Tchaikovsky considered his next ballet, The Sleeping Beauty, one of his finest works, according to Brown. The structure of the scenario proved more successful than that of Swan Lake. While the prologue and first two acts contain a certain number of set dances, they are not designed for gratuitous choreographic decoration but have at least some marginal relevance to the main plot. These dances are also far more striking than their counterparts in Swan Lake, as several of them are character pieces from fairy tales such as Puss in Boots and Little Red Riding Hood, which elicited a far more individualized type of invention from the composer. Likewise, the musical ideas in these sections are more striking, pointed and precise. This characterful musical invention, combined with a structural fluency, a keen feeling for atmosphere and a well-structured plot, makes The Sleeping Beauty perhaps Tchaikovsky's most consistently successful ballet.
The Nutcracker, on the other hand, is one of Tchaikovsky's best known works. While it has been criticized as the least substantial of the composer's three ballets, it should be remembered that Tchaikovsky was restricted by a rigorous scenario supplied by Marius Petipa. This scenario provided no opportunity for the expression of human feelings beyond the most trivial and confined Tchaikovsky mostly within a world of tinsel, sweets and fantasy. Yet, at its best, the melodies are charming and pretty, and by this time Tchaikovsky's virtuosity at orchestration and counterpoint ensured an endless fascination in the surface attractiveness of the score.
Tchaikovsky completed ten operas, although one (Undina) is mostly lost and another (Vakula the Smith) exists in two significantly different versions. He also began or considered writing at least 20 others; he once declared that to refrain from writing operas was a heroism he did not possess. (In fact, one project Tchaikovsky had planned before his death was an opera based on Shakespeare's Romeo and Juliet, for which he had written an overture-fantasia much earlier in his career; a duet intended potentially for this opera was completed by his friend Sergei Taneyev and published posthumously.) Nevertheless, this need to plan or compose an opera was a constant preoccupation.
According to musicologist Gerald Abraham, the operas on the whole embody an enormous mass of music far too beautiful and interesting to be ignored. Moreover, he maintains, Tchaikovsky's search for operatic subjects, along with his views on their nature and treatment and his own work on librettos, throw considerable light on his creative personality. Nevertheless, according to musicologist Francis Maes, most of Tchaikovsky's operas failed for three reasons. First, the composer could not get good librettos, despite continued requests to some of Russia's leading playwrights and his brother Modest. Second, he was no Verdi, Puccini or Leoncavalo. While he could write music that was often beautiful and sometimes very moving, it was generally not as arresting dramatically as anything those three provided. Third, and perhaps most sadly, Tchaikovsky's enthusiasm for opera writing did not match his theatrical sense. Apparently either unaware of this deficiency or unable to curb his excitement long enough to take a cold, hard look at the true stage-worthiness of a libretto, he seemed destined to repeat his failures.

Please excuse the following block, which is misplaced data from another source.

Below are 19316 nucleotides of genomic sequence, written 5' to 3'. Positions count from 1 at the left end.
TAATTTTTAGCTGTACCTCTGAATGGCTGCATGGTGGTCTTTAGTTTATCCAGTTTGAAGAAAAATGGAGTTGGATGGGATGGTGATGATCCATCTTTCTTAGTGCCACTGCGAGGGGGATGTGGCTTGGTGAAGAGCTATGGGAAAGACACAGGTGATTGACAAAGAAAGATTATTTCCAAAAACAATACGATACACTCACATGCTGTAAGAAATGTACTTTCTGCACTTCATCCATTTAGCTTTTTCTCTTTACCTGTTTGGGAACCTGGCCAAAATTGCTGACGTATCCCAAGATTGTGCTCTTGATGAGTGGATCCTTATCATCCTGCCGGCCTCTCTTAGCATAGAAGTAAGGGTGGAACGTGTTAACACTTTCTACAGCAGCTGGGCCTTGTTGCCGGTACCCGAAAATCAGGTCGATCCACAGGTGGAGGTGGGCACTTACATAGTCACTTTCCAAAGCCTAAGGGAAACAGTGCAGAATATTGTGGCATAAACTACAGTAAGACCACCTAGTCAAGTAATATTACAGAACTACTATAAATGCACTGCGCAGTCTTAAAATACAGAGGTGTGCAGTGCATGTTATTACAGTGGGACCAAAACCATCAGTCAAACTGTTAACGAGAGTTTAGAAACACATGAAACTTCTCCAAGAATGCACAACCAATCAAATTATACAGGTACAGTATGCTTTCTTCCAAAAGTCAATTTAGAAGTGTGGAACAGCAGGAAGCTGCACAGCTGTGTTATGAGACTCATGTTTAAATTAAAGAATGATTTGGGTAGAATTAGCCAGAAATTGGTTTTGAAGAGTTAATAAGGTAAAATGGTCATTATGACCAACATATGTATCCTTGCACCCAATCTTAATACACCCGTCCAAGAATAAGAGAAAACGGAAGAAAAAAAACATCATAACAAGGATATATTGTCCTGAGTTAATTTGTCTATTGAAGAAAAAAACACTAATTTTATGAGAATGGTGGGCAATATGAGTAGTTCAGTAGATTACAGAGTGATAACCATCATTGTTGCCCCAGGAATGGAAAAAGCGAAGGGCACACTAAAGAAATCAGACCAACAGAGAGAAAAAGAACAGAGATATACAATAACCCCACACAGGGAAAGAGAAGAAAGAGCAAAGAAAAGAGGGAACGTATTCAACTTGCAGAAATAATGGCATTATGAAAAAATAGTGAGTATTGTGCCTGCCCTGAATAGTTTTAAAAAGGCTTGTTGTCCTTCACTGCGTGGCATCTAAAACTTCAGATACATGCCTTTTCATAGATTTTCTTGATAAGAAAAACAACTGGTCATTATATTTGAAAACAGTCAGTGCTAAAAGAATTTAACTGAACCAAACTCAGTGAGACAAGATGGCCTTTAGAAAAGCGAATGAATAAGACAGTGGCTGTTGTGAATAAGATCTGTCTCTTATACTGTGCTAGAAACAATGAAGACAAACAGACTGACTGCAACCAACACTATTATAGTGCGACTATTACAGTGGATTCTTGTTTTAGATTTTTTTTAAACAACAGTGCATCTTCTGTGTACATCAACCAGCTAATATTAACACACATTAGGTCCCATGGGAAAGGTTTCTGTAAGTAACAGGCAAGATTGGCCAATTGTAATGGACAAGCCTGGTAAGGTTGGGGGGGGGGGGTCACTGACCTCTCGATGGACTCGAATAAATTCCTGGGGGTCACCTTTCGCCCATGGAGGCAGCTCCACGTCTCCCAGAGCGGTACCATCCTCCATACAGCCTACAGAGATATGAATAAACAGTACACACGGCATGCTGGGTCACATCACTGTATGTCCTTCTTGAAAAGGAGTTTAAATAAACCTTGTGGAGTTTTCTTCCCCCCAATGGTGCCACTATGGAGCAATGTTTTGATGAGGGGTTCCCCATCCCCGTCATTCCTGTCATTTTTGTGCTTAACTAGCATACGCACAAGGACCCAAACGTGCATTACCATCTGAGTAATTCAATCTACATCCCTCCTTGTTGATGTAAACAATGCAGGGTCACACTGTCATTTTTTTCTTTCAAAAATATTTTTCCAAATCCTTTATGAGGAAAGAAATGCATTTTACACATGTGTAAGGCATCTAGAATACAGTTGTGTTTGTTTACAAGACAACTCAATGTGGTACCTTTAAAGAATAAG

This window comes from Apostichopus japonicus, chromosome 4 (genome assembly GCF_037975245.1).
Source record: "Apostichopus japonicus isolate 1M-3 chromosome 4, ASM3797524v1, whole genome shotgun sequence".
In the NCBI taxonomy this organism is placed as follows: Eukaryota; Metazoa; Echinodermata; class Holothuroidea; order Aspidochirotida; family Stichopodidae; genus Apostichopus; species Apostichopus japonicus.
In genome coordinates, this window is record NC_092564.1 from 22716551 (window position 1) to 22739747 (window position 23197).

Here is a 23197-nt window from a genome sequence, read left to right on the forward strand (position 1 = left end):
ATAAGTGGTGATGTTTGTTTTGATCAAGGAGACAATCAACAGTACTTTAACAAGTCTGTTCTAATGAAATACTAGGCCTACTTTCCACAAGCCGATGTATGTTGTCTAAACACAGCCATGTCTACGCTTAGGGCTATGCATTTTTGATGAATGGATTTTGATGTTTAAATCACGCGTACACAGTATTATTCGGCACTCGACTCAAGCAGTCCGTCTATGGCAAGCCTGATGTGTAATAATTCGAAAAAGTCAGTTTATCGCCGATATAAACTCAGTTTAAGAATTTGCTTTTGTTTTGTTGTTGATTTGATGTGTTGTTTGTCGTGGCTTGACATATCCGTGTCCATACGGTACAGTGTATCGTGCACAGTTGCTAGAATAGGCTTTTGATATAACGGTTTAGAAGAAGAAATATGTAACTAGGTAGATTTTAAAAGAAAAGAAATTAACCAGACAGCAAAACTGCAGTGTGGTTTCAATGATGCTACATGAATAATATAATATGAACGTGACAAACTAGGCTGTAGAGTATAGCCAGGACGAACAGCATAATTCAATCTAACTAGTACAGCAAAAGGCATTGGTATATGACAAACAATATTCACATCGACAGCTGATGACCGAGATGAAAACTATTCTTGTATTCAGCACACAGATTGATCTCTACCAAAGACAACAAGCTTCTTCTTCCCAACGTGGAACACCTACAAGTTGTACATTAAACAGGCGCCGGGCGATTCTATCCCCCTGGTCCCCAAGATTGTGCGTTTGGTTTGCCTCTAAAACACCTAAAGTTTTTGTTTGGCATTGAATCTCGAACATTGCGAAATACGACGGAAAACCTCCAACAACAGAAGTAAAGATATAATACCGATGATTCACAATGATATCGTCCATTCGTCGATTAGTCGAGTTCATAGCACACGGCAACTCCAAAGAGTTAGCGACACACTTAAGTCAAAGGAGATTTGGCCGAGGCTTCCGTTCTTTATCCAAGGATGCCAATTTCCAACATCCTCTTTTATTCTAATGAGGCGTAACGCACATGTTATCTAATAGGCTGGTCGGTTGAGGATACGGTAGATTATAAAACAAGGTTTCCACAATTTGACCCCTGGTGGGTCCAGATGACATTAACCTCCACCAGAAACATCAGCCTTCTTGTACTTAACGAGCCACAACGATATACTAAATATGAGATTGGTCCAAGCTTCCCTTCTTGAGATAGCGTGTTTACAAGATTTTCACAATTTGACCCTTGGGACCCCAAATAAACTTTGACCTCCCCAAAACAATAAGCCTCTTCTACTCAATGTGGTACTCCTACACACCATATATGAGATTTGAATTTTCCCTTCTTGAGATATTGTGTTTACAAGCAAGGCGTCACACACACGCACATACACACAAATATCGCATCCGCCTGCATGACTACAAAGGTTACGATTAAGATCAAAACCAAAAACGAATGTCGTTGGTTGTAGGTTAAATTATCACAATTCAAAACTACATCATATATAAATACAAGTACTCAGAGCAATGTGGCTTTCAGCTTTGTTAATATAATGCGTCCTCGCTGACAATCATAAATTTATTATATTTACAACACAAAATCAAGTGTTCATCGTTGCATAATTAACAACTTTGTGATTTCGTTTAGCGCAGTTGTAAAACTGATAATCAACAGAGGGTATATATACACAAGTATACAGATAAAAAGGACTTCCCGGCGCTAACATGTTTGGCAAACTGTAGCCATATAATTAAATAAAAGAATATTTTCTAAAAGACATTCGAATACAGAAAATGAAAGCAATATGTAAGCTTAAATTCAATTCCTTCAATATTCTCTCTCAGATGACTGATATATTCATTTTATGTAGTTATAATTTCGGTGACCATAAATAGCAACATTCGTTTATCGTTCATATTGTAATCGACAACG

Tchaikovsky broke this pattern twice. Eugene Onegin and The Queen of Spades were both strong stories, worthy of setting to music. Their author, Alexander Pushkin was a master storyteller. He was also a keen observer of human nature and his wry, penetrating observations of the human condition could be chilling and heart-breaking in the extreme. Moreover, both stories were a perfect match for the composer's talents. Tchaikovsky matched Pushkin's irony and detachment in Eugene Onegin, falling back on a series of musical conventions that, in turn, echoed the literary codes the author used in his "novel in verse." More traditional writers, such as Brown, also suggest that a passion and sympathy by the composer for the heroine, Tatiyana, heightened by parallels in the story to events in his own life, may have influenced the quality of music he supplied for Onegin.